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Immunologist

The Real Poop

"Mucous and boogers and scabs, oh my…."

Brad doesn't wash his hands after using the toilet and now he feels like a steaming pile of St. Bernard dump.

Chuck licked a handrail in the subway station on a $5 bet and now he's turning green.

Pollen kicks Al in the nose every spring and Flonase doesn't do anything to stop it.

The dirty, the allergic, and the sick are in luck, because there are specialized groups of docs who just love to figure out what germs, microbes, and viruses are doing to make people sweat, sneeze, puke, or pass out. They are called Immunologists.

Immunology is the study of…wait for it…the immune system. Have an hour and a half on your hands? Check out this video. Immunologists are like mechanics, but with less grease on their hands and smaller tools. A bunch of scientists figure out how different diseases are caused, how the body responds to them, and how to fix them.

There are a few different areas immunologists can focus on. Some focus on cells. They focus on what happens when diseases strike. There is a humoral response, which has nothing to do with laughing. A humoral response is when the body releases antibodies to fight off the disease. There is also a cellular response (no ringtones necessary) where the cells fight off a disease on their own.

If the cellular stuff is not messy enough, there is always clinical immunology. The main focuses for these brainiacs are the diseases that affect the immune system. They can be immunodeficiency diseases, like AIDS, that disable the immune system and keep it from working. There are also autoimmune diseases, like diabetes, that make the immune system revolt and attack the body.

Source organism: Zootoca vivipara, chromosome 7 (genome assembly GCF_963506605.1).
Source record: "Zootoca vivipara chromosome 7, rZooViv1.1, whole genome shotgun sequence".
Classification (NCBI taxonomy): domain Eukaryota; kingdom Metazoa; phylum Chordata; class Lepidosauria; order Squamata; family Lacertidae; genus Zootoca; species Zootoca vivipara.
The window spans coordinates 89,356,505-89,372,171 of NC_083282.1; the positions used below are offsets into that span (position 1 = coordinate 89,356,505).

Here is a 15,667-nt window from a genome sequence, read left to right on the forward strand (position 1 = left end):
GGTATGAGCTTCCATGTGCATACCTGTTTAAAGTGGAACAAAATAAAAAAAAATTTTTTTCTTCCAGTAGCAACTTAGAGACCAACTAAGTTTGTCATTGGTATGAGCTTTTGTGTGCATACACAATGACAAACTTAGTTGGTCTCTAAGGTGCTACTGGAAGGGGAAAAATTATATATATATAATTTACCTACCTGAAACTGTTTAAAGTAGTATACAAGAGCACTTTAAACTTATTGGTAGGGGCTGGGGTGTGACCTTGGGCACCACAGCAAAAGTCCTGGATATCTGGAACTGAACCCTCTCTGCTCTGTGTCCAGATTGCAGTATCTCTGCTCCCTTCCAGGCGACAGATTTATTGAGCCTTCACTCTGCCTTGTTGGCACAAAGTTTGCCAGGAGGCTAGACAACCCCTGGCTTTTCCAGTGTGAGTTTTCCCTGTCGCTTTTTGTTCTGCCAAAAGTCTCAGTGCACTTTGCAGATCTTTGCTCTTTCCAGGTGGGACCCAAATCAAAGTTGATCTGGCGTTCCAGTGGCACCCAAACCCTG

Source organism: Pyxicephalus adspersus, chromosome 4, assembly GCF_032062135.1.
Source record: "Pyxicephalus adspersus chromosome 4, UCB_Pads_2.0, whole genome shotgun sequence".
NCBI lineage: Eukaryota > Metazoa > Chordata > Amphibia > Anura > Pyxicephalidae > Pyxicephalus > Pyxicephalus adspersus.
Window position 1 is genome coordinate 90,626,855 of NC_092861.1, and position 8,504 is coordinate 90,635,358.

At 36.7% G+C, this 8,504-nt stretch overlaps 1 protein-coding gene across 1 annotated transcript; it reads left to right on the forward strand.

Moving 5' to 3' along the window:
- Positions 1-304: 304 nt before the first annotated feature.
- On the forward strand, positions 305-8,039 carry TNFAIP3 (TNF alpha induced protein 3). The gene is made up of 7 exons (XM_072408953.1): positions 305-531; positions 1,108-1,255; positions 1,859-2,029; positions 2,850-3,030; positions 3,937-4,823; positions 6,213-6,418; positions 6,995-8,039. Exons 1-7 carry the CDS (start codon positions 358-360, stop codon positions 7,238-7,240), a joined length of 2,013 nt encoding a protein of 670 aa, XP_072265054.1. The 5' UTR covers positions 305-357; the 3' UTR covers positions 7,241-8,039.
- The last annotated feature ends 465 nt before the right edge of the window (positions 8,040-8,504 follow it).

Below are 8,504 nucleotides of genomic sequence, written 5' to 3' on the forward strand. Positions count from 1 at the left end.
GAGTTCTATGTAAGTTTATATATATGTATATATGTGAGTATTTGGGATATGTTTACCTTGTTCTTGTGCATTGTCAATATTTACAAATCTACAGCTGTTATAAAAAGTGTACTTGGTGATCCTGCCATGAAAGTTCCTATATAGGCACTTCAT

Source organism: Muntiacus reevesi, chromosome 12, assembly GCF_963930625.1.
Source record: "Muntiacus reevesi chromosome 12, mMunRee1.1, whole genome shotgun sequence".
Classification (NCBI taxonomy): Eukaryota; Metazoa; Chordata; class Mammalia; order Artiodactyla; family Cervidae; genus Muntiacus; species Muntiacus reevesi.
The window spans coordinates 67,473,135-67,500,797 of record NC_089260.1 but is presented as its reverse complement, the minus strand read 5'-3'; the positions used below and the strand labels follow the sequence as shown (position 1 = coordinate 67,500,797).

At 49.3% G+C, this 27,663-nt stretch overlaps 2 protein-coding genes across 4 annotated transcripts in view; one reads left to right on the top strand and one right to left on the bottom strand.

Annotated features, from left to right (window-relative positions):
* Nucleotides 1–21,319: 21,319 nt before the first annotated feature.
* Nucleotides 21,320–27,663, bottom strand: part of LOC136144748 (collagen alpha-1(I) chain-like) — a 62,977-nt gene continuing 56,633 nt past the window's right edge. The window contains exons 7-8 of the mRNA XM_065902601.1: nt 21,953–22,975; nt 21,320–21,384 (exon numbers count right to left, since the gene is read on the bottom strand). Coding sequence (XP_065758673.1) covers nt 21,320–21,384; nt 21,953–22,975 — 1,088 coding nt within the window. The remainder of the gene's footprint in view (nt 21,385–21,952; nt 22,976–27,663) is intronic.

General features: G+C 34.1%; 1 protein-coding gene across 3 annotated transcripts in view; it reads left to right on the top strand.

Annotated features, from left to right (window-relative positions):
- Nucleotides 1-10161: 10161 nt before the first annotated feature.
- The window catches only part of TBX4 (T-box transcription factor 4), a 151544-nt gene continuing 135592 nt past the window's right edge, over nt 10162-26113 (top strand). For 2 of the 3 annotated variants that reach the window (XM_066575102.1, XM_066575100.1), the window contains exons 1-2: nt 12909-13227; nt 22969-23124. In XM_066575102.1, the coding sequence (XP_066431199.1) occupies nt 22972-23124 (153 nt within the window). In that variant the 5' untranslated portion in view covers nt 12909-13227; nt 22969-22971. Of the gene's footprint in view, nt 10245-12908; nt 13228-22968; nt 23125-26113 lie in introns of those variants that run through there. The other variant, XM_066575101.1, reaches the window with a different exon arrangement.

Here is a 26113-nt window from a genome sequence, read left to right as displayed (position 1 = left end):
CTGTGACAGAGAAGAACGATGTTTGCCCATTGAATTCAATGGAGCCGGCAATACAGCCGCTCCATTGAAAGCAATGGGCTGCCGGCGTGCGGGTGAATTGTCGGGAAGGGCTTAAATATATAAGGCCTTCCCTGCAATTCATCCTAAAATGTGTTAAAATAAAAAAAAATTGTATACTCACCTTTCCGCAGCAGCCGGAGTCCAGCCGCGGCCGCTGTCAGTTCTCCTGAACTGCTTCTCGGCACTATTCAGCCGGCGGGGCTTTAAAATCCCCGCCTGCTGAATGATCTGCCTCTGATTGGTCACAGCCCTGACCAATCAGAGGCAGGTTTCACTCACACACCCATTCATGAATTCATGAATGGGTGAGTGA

Brain break.

There are developmental immunologists who study the way our immune systems function as we grow. Babies don’t usually get arthritis and they often outgrow allergies. The sleuths tackling that mystery can be found in a lab near you. Look for white coats, microscopes, and lots of hand sanitizer.

Finally, there are groups of immunologists who study other animals to see if they can find anything to help humans. It’s called evolutionary immunology. Who knows, maybe alligators will help us cure AIDS, or maybe centipedes will unlock the mystery of gluten allergies. These researchers would be the ones to ask.

Whether they are in a lab, in a college classroom, or giving you back your blood tests, immunologists are keeping tabs on the unseen, unheard villains trying to kill the human race. Next time you see an immunologist on the street, give him or her a high five. Just don’t be offended if they keep their distance. In this line of work it’s easy to become a germaphobe.

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